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article imageNew suspect for the decline of honeybees

By Tim Sandle     Jan 25, 2014 in Environment
A virus that causes blight in plants may contribute to the catastrophic decline of honeybee colonies. This could be one of the main reasons why bee populations are in decline around the world.
U.S. Department of Agriculture researchers identified tobacco ringspot virus (TRSV), a blight-causing pathogen that wreaks havoc on soy crops, in a routine screen of commercial honeybees. This could be one of the reasons for the decline in bee populations, although it is unlikely to be the only reason.
Different types of bees, including honeybees, face a wide range of threats, as Digital Journal has previously reported. Some of these are human created, like agricultural chemicals, others are the result of natural pathogens. The implications of declining bee populations around the globe has significant implications for the pollination plants and agriculture. For example, without bees to spread pollen from the male parts of plants to the female parts, fruit may not form. According to a paper issued by the the Proceedings of the National Academy of Sciences last year, removing a single bee species can lead to a 30 percent drop-off in seed production for at least one plant species.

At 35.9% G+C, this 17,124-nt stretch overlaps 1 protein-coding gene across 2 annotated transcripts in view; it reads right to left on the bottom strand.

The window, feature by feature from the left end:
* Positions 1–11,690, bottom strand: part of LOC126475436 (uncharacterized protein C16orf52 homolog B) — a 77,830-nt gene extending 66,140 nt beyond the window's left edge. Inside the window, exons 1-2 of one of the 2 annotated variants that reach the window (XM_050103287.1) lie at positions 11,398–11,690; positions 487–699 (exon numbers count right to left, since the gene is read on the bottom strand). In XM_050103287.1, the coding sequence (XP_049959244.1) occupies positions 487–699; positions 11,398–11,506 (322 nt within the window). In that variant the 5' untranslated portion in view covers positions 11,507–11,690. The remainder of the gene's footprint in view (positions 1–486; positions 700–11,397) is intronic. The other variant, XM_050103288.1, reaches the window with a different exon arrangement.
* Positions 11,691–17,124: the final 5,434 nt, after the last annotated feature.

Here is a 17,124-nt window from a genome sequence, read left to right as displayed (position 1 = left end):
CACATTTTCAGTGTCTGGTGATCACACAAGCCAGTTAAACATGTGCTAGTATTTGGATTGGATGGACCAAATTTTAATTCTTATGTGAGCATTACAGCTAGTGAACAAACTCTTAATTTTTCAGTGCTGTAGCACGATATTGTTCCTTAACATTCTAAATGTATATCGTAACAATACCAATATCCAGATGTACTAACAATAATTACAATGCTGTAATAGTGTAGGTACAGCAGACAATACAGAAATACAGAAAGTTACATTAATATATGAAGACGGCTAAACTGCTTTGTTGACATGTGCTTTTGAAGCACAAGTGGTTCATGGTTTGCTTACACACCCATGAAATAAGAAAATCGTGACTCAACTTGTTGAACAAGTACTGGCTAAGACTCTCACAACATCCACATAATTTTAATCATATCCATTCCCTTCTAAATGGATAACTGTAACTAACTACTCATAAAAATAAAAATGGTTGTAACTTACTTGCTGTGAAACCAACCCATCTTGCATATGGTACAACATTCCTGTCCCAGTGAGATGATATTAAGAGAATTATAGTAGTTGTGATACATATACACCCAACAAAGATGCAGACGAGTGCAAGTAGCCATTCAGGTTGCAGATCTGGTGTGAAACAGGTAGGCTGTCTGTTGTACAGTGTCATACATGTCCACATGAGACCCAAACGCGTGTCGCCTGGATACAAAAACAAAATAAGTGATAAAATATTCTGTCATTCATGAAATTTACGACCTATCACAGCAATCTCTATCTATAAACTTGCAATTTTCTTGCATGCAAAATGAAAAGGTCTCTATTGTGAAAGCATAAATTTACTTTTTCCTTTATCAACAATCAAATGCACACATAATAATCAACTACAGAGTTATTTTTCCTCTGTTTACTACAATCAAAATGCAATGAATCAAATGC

The implications of the decline in bees is aptly captured in a Digital Journal article by Alexander Baron, which starkly, but accurately, states: "The bee is one of the most important creatures on the face of this planet. For some time bees have been dying in droves, and if they die, so do we."
With the new finding, the virus appears to infect nearly every tissue of its bee hosts, excluding the eyes, and to spread between the insects via mites that feed on the bee.
There is still much to learn about the parasite and the way it moves through bee colonies. The LA Times notes that how frequently the bees are picking up the virus from plants, as opposed to passing it among themselves, and whether the bees are spreading the virus to otherwise healthy plants, are questions that remain unanswered.
The findings have been published in the journal mBio and the research is titled "Systemic Spread and Propagation of a Plant-Pathogenic Virus in European Honeybees, Apis mellifera."
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